What are Public Criminal Records?

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  • Written By: Ken Black
  • Edited By: Andrew Jones
  • Last Modified Date: 15 March 2020
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Public criminal records are those records that are accessible to the public for review. Most criminal records are available for public review, but some situations also exist that prohibit the public release of records. Public criminal records typically include an entire case file, which will contain information such as the charges, motions filed by attorneys or the defendant, and the outcome of the case, if it has been resolved. These are generally kept at the courthouse of the county or region in question, but some information may also be available online.

When looking for public criminal records, it is necessary to know some basic information, such as the name of the defendant and most likely a birthdate. A birthdate helps ensure there is no confusion between two or more individuals having the same name. In some cases, those seeking records will need to research a database on their own and present the appropriate case number to a clerk.


Typically, public criminal records will come in a folder known as a case file. If the case has a great deal of paperwork, then the case file may include several folders of information. The charging document will be one of the first pieces of information. Also, any motions, such as pretrial motions to suppress evidence, change venue or set various types of other hearings, will be included in the information. While the records are available for public inspection, originals must stay in the file. Most offices will provide copies, but there could be a charge.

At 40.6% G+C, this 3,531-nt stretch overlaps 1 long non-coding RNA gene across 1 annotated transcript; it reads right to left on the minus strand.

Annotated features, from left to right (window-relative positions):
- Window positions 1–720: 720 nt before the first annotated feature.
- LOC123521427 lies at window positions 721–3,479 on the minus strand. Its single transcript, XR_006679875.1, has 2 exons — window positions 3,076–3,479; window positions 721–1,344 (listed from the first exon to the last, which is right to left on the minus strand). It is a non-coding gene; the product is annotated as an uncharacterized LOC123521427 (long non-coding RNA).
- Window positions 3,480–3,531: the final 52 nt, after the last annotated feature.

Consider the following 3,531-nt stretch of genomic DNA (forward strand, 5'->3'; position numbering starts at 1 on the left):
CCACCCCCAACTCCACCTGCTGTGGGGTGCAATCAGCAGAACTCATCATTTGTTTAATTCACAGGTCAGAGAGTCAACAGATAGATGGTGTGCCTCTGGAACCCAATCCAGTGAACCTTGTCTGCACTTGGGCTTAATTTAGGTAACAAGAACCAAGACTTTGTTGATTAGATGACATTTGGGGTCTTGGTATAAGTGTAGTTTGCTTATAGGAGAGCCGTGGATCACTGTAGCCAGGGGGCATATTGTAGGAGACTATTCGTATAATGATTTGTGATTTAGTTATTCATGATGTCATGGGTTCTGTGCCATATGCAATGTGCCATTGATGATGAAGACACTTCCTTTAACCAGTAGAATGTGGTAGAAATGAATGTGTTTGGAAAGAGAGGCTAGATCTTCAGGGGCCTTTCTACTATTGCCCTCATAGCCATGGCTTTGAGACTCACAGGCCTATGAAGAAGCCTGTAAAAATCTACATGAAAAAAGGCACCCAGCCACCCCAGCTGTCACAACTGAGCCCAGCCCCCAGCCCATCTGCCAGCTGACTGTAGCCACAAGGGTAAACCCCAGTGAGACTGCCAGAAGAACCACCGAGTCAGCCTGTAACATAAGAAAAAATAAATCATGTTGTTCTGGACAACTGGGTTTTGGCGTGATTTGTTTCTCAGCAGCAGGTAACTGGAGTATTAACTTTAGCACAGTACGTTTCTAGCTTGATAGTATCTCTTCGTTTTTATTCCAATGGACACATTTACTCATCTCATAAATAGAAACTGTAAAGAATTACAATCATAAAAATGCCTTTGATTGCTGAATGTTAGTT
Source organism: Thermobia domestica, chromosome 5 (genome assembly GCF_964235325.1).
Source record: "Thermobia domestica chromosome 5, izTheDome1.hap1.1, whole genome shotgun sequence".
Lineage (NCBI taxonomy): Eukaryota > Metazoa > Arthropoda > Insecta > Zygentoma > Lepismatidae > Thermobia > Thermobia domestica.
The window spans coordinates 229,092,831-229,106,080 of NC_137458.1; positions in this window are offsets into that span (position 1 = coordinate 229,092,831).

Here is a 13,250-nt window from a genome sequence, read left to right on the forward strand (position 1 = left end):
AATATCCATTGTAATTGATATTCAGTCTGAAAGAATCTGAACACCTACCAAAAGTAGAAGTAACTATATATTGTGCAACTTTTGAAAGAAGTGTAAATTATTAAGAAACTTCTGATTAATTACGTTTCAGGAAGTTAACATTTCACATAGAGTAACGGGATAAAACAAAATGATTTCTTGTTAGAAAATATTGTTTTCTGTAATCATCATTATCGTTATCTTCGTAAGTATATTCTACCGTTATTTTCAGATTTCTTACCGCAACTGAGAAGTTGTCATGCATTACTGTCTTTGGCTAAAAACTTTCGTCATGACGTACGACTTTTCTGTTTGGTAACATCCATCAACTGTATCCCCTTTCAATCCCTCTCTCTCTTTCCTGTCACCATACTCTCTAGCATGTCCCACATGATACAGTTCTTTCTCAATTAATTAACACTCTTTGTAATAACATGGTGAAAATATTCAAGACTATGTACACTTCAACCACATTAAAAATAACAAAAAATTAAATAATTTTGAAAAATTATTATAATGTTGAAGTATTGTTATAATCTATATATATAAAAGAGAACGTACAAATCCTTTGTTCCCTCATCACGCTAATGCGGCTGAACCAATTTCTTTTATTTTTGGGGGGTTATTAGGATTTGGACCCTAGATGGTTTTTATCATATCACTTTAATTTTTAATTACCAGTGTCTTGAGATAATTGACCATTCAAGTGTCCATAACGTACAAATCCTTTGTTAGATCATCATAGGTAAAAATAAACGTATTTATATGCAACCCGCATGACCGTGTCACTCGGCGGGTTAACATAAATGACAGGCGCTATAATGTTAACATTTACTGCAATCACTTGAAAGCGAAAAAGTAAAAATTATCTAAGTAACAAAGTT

Some court systems, especially in some states, make public criminal records available to the general public through the Internet. Some may charge a fee for this service, but other jurisdictions may provide information free of charge. Some systems are graduated, with a certain level of information available for free and other portions requiring payment.

In some cases, files that would normally be public criminal records may be closed off from public view. This is most often true in cases involving juvenile defendants. Some information may be redacted or blacked out of public files if the victim is a juvenile as well. Also, a judge may order the criminal record of a person expunged, which may also lead to a sealing of criminal records. Furthermore, some records do not be public until the case has reached a conclusion.

While criminal records are usually public, they may not be available to the public at all times. If a case is in the middle of being litigated, the file may be with a judge. In such cases, the clerk may try to retrieve the case file, or simply inform the individual seeking the information that he or she must come back at a later time.



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